By Moshe Kranc,CTO, Ness Digital Engineering
Unless you’ve been stranded on Mars for the past year, it’s impossible to miss the hype surrounding the hottest new technologies: Artificial Intelligence (AI), Internet of Things (IoT) and blockchain. Companies are releasing new products based on them, investors seem to be in a feeding frenzy to invest in them, and the press can’t heap enough praise on them. In the midst of all the hype, it’s hard to objectively assess the long-term impact of any of these technologies. One useful way to sift through the hype is to focus on use cases: what real world problems can a given technology solve better than any other existing alternative? Let’s apply this methodology to the hottest technologies:
The idea of blockchain is to eliminate centralized ledgers and replace them with distributed ledgers, where any fact can be proven because “everybody knows.” There are many use cases involving a central ledger where a blockchain distributed ledger has been considered. For example:
• Supply chain management for a supermarket
• Tracking test results for drugs that must be tested by a number of distinct entities
• Tracking ownership of diamonds and other rare gems
• Managing ticket sales for a concert
But, it requires a very special set of circumstances for blockchain to be the right solution: The domain must have a central authority that can force all parties to use the distributed ledger, the requirements for total number of transactions processed per second must be low, and there must be a compelling reason not to implement a centralized ledger, e.g., lack of continuous data communications among involved parties. There are such use cases in the world, but they represent a significant subset of the use cases in which blockchain pilots are being developed.
That’s why so few blockchain pilots actually get deployed into production. In far too many cases, blockchain has become a technology in search of a problem with promises that the big breakthrough for blockchain is just around the corner. Blockchain has valuable uses, but it is not the panacea it is being hyped to be.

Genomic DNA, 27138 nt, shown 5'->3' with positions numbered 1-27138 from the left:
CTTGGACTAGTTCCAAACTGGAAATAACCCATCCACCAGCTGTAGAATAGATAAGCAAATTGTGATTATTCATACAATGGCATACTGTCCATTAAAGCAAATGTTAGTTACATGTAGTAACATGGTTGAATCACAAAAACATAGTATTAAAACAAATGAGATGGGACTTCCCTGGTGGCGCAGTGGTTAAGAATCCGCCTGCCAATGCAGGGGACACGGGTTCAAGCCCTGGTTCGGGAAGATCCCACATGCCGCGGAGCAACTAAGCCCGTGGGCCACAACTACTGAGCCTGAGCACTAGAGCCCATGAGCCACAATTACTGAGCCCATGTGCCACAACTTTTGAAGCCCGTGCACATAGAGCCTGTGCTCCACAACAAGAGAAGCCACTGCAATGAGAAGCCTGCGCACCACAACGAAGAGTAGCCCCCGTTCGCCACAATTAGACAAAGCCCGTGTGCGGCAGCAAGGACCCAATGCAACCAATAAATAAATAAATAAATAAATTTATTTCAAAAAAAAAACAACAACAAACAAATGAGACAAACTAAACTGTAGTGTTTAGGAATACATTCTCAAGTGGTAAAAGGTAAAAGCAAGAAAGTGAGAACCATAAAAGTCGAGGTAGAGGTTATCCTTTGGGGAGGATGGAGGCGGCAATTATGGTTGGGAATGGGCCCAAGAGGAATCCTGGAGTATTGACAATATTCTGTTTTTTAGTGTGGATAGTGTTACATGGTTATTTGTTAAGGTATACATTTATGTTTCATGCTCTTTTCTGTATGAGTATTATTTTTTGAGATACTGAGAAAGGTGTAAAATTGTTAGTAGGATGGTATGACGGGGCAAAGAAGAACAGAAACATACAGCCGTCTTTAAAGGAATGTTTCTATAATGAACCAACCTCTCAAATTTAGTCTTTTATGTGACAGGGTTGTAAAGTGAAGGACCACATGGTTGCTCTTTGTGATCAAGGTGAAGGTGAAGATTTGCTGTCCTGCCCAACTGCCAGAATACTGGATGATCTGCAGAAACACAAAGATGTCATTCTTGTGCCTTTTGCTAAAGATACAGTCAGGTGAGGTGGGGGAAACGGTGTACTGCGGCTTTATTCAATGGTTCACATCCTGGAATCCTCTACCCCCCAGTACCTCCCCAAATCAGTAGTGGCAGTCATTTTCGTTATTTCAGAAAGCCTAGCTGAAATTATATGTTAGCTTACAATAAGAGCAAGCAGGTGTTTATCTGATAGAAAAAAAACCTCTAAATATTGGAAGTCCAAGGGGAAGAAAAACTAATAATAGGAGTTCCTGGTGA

Artificial Intelligence is not just hype – it’s real, and it has matured to the point where it can bring tangible benefit to the enterprise in 2018. Some examples of how the enterprise can benefit from AI:
• Data cleansing: Tools like Paxata and Tamr use AI to automatically cleanse Big Data with humans required only to handle “gray areas.”
• Customer interaction: Chatbots can be deployed that engage in a dialogue with the customer and provide good answers to most questions, and defer to humans to answer more complex questions. The interface to these chatbots can be via typed text or via bi-directional speech.
• Churn analysis: AI can identify behavior patterns that are leading indicators of customer churn and provide a retention plan that is personalized to each wavering customer.
There seems to be justification for the hype surrounding AI because we are only at the beginning of:
• Technological capabilities: The technology actually works and still has a lot of room for growth, with researchers announcing new techniques and capabilities seemingly on a daily basis.
• Use cases: Every day seems to bring a new announcement of another use case for which AI is being deployed, e.g., for piloting drone aircraft, analyzing soil to help farmers choose the best fertilizer mix, analyzing x-rays to help radiologists work more accurately.
Expect to see the use cases for AI continue to proliferate.
Internet of Things
IoT has been unfairly maligned as a trend that never happened, despite the fact that we are surrounded by successful examples:
• Wearable sensors like Fitbit that collect and analyze biometric data
• Navigation systems like Waze that discover traffic jams based on users’ movements
• Smart home meters like Nest that can dramatically reduce utility costs
• Automobile sensors like MobileEye that warn drivers of approaching hazards
Perhaps the disappointment surrounding IoT is due to the fact that its most dramatic use cases have not yet achieved critical mass, e.g.:
• Smart stores where checkout counters are no longer necessary – sensors can determine what you have put in your shopping basket and charge you automatically as you leave the store.
• Smart cars that drive themselves and require little to no maintenance because problems can be detected and often corrected remotely.
• Smart cities that can use sensors to provide public services that are coordinated and optimized, such as where to find open parking spaces in city lots.
These are grandiose use cases, and some of them will no doubt fail. But, that does not diminish the relevance or reality of IoT. In fact, the same is true of blockchain and AI too. All have their place, and they will succeed in the cases where they provide better solutions to problems than alternative technologies can provide today.